What is Scalability in Cloud Computing

What is Scalability in Cloud Computing

If you’re just getting started with Apache Kafka, you know that there’s a lot to learn and watch out for. What is Kafka used for? How do I get the most out of it? These may be just a few of the questions running through your mind, and trying to search online for the answers can get overwhelming. We’ve done the research for you and put the answers here for easy access. Keep reading to find what it’s used for and what you should watch out for when using it.

What is Kafka?

Written in Java and Scala, Apache Kafka is an open-source stream-processing software platform created by LinkedIn and currently developed by the Apache Software Foundation. Application developers, IT professionals, and data managers are just some of the people who use Kafka.

According to the Apache Software Foundation, over 80% of Fortune 100 companies use this technology. Here are some quick stats to put it into perspective just how many Kafka users are out there: 10/10 manufacturing companies, 7/10 banks, 10/10 insurance companies, and 8/10 telecom companies use the technology.

What is Kafka used for?

In a nutshell, Kafka is used for ingesting, moving, and consuming large amounts of data rapidly. It allows for the creation of real-time, high-throughput, low latency data streams that are easily scalable. The platform is reliable, fast, and well known in the big data space by enterprise companies for these reasons.

When it comes to use cases, Kafka can be used for website activity tracking, providing operational tracking data, log aggregation, stream processing, event sourcing, as a replacement for a message broker, and as an external commit log for distributed systems.

To give a specific example, at one point the New York Times used Kafka to store every article they’ve ever published. In addition to that, they used Kafka with the Streams API to feed in real time published content to the various apps and systems their readers rely on to access their content.

What Should You Watch Out for? Unoptimized Kafka

In working with our customers, we find that success with Kafka starts by making sure that your platform is optimized. Since there’s so much potential within the platform, ensuring you’re getting all you can out of it is key. Here are 4 best practices—which we dive deeper into in another post—we suggest when it comes to optimizing Kafka:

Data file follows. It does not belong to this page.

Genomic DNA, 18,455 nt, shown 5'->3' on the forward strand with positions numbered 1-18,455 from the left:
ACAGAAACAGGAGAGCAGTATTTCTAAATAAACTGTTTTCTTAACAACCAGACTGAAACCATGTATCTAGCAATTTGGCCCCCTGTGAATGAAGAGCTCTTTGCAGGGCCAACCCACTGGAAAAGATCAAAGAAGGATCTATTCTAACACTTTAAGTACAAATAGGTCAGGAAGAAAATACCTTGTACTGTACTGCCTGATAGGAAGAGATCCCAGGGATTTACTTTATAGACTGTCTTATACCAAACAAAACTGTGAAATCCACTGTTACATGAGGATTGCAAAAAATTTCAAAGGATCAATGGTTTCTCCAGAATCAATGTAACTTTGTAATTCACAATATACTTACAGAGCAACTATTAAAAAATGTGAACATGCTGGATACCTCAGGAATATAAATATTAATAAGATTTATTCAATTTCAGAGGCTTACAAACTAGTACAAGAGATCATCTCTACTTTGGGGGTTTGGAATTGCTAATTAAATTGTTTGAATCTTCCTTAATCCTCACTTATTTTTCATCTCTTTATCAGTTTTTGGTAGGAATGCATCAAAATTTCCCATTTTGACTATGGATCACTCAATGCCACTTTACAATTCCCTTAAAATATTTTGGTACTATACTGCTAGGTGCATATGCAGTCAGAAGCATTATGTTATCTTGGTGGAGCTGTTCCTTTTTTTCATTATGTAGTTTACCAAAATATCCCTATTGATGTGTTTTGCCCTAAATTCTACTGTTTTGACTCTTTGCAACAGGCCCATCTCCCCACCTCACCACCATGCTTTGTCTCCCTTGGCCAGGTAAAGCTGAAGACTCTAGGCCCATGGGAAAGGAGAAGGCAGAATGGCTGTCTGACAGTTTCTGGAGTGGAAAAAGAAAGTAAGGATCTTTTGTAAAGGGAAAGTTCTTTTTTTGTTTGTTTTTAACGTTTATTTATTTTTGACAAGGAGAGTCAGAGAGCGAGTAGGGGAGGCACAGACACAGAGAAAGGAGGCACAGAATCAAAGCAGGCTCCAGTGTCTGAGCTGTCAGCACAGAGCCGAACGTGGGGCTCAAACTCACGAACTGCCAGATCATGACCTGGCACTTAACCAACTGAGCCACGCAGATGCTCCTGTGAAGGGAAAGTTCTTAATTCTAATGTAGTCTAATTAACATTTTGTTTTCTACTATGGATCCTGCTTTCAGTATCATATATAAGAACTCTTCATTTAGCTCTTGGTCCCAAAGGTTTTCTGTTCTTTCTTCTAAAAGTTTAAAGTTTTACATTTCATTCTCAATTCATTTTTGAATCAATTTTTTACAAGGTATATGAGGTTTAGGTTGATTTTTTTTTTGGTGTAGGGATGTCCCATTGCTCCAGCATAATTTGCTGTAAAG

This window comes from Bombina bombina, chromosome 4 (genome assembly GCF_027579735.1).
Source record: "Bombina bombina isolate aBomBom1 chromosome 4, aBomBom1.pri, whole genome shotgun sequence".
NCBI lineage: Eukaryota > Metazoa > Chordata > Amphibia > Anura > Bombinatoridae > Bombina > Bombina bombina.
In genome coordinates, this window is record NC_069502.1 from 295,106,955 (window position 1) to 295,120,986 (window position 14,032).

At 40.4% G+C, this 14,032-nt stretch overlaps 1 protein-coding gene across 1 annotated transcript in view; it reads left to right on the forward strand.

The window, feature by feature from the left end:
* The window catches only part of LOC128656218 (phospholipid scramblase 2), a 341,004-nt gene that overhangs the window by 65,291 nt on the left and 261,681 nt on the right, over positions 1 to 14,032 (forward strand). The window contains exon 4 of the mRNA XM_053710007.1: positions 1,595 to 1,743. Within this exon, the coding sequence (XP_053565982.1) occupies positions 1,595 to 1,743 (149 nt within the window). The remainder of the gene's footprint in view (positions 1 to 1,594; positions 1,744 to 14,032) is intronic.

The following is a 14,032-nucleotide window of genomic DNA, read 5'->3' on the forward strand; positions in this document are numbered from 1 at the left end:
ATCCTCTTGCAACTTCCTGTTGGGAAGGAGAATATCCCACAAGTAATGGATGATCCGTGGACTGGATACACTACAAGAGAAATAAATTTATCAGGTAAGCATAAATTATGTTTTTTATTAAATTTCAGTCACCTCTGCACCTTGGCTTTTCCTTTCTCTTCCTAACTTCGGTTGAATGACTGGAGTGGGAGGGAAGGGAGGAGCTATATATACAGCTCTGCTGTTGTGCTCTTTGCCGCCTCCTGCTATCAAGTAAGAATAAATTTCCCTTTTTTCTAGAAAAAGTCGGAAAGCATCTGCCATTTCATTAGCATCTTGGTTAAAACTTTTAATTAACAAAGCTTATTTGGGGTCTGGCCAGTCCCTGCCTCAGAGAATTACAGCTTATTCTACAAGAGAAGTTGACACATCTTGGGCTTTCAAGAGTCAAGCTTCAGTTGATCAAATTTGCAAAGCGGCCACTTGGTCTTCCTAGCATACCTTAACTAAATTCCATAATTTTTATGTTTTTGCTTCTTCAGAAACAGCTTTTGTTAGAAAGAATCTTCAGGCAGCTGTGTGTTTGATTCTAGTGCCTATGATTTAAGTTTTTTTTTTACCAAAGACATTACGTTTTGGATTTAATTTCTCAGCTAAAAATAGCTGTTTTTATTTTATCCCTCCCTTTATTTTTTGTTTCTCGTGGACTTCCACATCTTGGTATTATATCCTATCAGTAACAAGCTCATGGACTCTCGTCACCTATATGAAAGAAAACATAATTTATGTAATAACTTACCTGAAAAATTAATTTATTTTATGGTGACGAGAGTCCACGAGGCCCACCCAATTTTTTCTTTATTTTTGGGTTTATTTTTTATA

1. Upgrade to the latest version.

Using an outdated version of Kafka can lead to long-running rebalances as well as rebalance algorithm failures. Making sure you’re using the most up to date version of Kafka can prevent those balance issues and ensure you’re getting the most out of the framework.

2. Understand how to improve data throughput rates.

Kafka has settings to control how data moves throughout the stack. Understanding and tuning these settings is the first step towards improving your data throughput rates and getting the most from your Kafka architecture.

3. Stick to random partitioning when writing to topics, unless architectural demands call for otherwise.

Kafka supports randomized writes. As you tune Kafka, you might be tempted to dictate where data is written. However, randomized writes will yield better performance in most cases.

4. Adjust consumer socket buffers to achieve high-speed ingest while maintaining data integrity.

To adjust consumer socket buffers, more capable networks can support higher buffer sizes. For example, 10Gbps networks may warrant socket buffers up to 16MB.


So now that you know what Kafka is, what it’s used for, and what you should watch out for, you can get started ensuring you get the most from the robust framework. You can start with the steps we covered here to ensure your Kafka is optimized, or you can let Pepperdata do the work. Pepperdata Streaming Spotlight allows IT operations teams to get detailed, near real-time visibility into Kafka cluster metrics, broker health, topics, and partitions in a single dashboard.

If you’d like to learn more about working with Kafka, check out our webinar: Monitor and Improve Kafka Performance.